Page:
A Different View of the GOP Campaign Trail

The Florida Republican presidential nominee election took place yesterday, and Mitt Romney came out victorious. With the finalized results, many reporters and political scientists are feverishly anticipating the next steps for Gingrich, Paul, Romney and Santorum. In lieu of joining the journalistic hubbub about the elections, I offer an alternate perspective and a less conventional approach to analyzing the republican candidates.

Consider your average day. You wake up, get ready, carry out your normal routine, wind down in the evening, and repeat the next morning. Pretty simple, right? Your day-to-day is probably unobtrusive to others, and likewise, other people’s actions are relatively inconsequential to your life. This is not meant to minimize anyone’s daily activities; we all have to face different challenges like health, financial, social, or work problems. Even with this variety of daily struggles most of us don’t worry too deeply about any extensive repercussions on how our actions affect others. However, those running for political office live in a very different world than you and I.

I had the opportunity to volunteer on the campaign trail for one of the hopefuls for the GOP presidential nomination. I learned first hand what it’s like to be on the ground and work around the clock for the campaign. There is little rest and even less sympathy. The media consistently feeds the public with the most current polls and juicy attacks on the candidates as they travel across counties and states. As the leaders, Gingrich and Romney are under steady scrutiny from voters and from opposing campaigns. When engaging in conversation with others, people are quick to give opinions and judge candidates on everything from policy to character. But to be fair and gain a perspective of the full picture, let’s remember that Newt, Ron, Mitt and Rick are real people.  

We all need to be aware of the circumstances the candidates face. The men on the campaign trail have extremely demanding agendas. They travel endlessly by bus, car, and plane. But instead of reclining and relaxing while listening to their favorite iTunes playlist, they hold meetings, receive briefings, formulate opinions and plans, and prepare for the upcoming events. Upon arrival at any given destination, they have to be completely prepared in appearance and intellect. Attending rallies, town hall meetings, question and answer sessions, and planning sessions, the candidates have to know their constituents and the area well enough to create personal relationships that will be effective in winning votes.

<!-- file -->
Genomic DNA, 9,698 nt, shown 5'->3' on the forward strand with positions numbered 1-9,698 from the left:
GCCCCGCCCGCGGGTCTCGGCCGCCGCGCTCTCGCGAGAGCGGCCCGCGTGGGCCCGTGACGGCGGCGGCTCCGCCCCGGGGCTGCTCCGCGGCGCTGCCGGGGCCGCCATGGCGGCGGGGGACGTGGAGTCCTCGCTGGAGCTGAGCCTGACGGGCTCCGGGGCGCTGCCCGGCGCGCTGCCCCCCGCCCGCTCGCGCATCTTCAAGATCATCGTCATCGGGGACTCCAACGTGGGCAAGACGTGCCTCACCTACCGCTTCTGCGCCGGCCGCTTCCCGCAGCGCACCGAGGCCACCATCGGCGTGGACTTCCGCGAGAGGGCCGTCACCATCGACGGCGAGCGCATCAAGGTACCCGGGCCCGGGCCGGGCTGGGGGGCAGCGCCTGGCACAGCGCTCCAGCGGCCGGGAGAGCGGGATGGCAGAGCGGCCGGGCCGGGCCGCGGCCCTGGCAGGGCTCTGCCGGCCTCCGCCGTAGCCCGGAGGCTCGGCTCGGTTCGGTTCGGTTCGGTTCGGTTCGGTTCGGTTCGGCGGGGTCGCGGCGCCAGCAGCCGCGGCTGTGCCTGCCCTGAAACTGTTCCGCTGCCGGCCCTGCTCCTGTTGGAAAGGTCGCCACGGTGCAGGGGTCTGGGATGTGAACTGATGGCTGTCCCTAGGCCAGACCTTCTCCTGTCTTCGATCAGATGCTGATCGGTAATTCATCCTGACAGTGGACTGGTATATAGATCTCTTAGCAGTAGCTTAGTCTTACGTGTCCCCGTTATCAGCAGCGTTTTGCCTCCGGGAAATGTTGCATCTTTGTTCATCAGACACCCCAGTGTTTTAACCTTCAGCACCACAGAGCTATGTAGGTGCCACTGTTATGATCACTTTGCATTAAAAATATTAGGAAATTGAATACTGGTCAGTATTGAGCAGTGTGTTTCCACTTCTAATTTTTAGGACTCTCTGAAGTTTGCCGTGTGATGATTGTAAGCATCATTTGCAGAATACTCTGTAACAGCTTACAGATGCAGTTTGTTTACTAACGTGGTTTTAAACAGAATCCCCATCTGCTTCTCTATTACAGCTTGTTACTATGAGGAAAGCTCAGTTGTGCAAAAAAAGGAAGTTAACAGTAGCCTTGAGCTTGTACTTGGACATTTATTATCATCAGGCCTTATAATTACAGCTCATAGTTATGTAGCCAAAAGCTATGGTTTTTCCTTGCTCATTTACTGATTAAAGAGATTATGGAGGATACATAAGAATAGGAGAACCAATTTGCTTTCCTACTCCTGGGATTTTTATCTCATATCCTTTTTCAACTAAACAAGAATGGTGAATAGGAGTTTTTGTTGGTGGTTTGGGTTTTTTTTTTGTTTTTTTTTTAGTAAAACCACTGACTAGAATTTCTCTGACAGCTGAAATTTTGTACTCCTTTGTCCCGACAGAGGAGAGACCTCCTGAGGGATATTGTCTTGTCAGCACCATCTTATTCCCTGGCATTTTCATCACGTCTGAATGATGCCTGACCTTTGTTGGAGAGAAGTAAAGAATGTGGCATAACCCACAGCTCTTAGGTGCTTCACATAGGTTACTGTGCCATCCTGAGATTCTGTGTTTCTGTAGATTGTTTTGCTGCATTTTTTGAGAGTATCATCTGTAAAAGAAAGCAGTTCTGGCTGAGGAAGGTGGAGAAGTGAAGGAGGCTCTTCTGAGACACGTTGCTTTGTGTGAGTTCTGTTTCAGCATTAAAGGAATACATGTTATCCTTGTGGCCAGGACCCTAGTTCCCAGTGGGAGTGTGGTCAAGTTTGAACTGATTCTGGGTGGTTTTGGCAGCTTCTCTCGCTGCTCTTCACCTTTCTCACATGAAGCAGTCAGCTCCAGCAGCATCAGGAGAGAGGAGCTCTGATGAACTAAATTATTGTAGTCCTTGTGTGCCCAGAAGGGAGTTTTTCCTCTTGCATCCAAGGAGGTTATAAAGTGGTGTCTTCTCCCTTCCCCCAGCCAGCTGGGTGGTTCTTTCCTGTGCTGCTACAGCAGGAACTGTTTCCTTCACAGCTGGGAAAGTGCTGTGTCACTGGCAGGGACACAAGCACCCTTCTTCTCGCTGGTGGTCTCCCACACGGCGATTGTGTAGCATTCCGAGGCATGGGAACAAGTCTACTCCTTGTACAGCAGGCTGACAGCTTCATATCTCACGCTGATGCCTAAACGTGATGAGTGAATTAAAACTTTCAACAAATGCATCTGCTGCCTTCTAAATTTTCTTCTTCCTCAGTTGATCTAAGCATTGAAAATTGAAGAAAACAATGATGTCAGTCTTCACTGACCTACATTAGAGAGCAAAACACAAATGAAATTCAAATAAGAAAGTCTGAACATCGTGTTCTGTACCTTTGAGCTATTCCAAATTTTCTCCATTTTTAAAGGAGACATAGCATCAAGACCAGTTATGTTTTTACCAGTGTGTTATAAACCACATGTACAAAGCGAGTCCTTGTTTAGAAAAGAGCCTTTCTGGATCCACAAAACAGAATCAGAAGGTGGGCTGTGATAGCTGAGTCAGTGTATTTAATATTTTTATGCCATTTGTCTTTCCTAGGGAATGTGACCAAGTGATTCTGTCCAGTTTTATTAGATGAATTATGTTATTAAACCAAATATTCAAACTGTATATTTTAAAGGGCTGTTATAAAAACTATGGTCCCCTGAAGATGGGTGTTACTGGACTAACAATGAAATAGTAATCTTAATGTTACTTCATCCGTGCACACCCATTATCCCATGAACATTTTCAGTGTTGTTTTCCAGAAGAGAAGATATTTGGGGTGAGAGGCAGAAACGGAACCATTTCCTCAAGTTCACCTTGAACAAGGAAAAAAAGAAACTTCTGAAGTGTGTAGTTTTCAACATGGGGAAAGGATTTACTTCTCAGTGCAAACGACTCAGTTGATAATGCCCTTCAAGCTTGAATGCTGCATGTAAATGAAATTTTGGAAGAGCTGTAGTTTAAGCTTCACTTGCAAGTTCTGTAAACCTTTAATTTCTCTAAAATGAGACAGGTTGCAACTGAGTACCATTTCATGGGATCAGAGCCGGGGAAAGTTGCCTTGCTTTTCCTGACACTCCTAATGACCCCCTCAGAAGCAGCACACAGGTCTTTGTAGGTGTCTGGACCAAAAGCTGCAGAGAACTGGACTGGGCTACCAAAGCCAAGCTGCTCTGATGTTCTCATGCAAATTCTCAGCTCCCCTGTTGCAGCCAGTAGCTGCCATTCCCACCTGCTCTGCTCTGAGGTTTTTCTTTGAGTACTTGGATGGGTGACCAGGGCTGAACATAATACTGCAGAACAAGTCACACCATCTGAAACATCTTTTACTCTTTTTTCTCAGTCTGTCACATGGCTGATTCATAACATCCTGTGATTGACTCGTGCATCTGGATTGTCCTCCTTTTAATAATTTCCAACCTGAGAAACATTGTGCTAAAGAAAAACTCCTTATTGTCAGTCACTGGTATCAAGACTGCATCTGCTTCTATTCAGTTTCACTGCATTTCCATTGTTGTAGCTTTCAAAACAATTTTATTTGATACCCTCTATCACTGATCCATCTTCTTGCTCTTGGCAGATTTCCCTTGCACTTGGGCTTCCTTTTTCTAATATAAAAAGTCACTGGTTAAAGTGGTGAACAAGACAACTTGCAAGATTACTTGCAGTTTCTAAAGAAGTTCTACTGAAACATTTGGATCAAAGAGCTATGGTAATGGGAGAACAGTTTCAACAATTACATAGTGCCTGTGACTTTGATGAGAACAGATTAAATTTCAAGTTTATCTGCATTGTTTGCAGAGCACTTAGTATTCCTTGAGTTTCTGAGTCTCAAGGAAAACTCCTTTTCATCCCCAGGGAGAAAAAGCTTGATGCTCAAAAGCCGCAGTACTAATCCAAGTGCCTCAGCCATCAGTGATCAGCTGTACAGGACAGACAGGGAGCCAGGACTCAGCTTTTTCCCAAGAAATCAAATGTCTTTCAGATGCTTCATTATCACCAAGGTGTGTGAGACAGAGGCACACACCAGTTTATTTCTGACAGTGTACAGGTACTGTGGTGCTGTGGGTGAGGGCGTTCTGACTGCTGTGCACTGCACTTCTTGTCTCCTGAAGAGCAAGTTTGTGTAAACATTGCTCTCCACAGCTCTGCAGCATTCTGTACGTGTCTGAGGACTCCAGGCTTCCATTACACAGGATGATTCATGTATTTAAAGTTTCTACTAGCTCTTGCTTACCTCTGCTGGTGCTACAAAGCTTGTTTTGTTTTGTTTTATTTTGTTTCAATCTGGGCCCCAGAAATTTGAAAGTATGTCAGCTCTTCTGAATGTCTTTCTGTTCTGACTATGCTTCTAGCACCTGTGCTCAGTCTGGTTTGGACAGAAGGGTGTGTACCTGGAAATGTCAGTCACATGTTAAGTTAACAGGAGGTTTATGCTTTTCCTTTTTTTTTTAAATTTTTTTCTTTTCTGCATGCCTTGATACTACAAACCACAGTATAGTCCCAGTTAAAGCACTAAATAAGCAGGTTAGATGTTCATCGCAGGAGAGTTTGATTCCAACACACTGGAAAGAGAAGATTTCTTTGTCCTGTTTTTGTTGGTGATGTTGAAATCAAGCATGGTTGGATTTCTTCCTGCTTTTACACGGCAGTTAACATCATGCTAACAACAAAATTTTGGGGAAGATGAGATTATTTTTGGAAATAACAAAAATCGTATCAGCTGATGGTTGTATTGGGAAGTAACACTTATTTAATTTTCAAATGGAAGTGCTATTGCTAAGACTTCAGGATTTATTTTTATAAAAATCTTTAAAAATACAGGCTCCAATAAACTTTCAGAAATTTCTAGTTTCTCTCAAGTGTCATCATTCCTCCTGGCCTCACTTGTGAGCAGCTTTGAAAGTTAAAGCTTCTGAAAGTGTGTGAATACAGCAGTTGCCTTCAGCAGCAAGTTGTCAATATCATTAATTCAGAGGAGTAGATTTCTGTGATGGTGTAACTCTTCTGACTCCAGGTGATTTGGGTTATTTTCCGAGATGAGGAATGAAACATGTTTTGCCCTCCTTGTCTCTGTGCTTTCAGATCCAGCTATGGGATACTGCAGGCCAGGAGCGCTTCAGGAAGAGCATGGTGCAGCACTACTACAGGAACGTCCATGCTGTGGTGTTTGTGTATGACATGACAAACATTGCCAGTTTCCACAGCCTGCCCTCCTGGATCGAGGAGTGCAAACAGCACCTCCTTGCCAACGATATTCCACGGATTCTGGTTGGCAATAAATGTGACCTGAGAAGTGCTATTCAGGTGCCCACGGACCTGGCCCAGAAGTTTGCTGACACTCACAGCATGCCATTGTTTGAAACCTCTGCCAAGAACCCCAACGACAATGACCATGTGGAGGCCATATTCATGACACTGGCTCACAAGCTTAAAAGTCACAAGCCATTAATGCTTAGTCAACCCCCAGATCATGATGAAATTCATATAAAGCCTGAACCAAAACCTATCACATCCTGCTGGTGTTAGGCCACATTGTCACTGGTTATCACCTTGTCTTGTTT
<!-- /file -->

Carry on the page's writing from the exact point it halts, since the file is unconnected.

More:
Or consider the 19 debates of the Republican primaries and the requisite steps to win. The candidates must formulate an opinion, work with staff to outline a policy plan, memorize countless facts, and be prepared to defend the plan when subjected to attacks. Then multiply it by 10-15 different subjects that may come up in the debate. Don’t forget the appearance including just the right suit and tie, facial expressions, gestures, tone of voice and correct posture. One slip up could be the end of the race. Think back to the Perry gaffe that sent his campaign to the grave. The pressure on these candidates is immense and the stakes are high.

Next time the elections come up in conversation remember a few things. Before you contribute your two cents and jump at Gingrich for being too fiery, remember the last time you lost your temper. Next time you want to denounce Romney’s business career, remember that you go to work every day to make money too. Maybe instead of attacking them personally, we can acknowledge the sacrifices they make and the blows they take. Instead of criticizing we can credit them for being hard working and capable. Instead of railing them for flaws, we can recognize that we too are imperfect.

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